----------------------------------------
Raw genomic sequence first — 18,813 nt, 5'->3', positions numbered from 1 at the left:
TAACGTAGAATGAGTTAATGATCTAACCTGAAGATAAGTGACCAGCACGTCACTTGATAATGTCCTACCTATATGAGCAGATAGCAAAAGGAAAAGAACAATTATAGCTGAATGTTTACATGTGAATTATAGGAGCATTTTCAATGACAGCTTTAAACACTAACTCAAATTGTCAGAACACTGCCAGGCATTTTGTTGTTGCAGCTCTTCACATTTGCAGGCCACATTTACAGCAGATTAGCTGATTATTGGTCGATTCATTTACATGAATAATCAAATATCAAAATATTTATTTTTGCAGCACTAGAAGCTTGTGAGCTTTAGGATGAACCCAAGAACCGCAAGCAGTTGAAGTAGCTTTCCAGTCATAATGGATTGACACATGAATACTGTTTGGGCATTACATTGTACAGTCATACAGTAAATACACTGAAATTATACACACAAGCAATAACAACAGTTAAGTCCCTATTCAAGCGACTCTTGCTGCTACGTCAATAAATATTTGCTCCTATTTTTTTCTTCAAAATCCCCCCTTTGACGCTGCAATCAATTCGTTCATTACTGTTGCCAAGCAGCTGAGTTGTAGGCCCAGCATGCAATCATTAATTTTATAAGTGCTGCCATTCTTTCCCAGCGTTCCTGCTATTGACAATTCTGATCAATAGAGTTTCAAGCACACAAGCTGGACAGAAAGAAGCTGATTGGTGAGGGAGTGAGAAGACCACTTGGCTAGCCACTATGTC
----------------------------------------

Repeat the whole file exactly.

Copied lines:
Raw genomic sequence first — 18,813 nt, 5'->3', positions numbered from 1 at the left:
TAACGTAGAATGAGTTAATGATCTAACCTGAAGATAAGTGACCAGCACGTCACTTGATAATGTCCTACCTATATGAGCAGATAGCAAAAGGAAAAGAACAATTATAGCTGAATGTTTACATGTGAATTATAGGAGCATTTTCAATGACAGCTTTAAACACTAACTCAAATTGTCAGAACACTGCCAGGCATTTTGTTGTTGCAGCTCTTCACATTTGCAGGCCACATTTACAGCAGATTAGCTGATTATTGGTCGATTCATTTACATGAATAATCAAATATCAAAATATTTATTTTTGCAGCACTAGAAGCTTGTGAGCTTTAGGATGAACCCAAGAACCGCAAGCAGTTGAAGTAGCTTTCCAGTCATAATGGATTGACACATGAATACTGTTTGGGCATTACATTGTACAGTCATACAGTAAATACACTGAAATTATACACACAAGCAATAACAACAGTTAAGTCCCTATTCAAGCGACTCTTGCTGCTACGTCAATAAATATTTGCTCCTATTTTTTTCTTCAAAATCCCCCCTTTGACGCTGCAATCAATTCGTTCATTACTGTTGCCAAGCAGCTGAGTTGTAGGCCCAGCATGCAATCATTAATTTTATAAGTGCTGCCATTCTTTCCCAGCGTTCCTGCTATTGACAATTCTGATCAATAGAGTTTCAAGCACACAAGCTGGACAGAAAGAAGCTGATTGGTGAGGGAGTGAGAAGACCACTTGGCTAGCCACTATGTC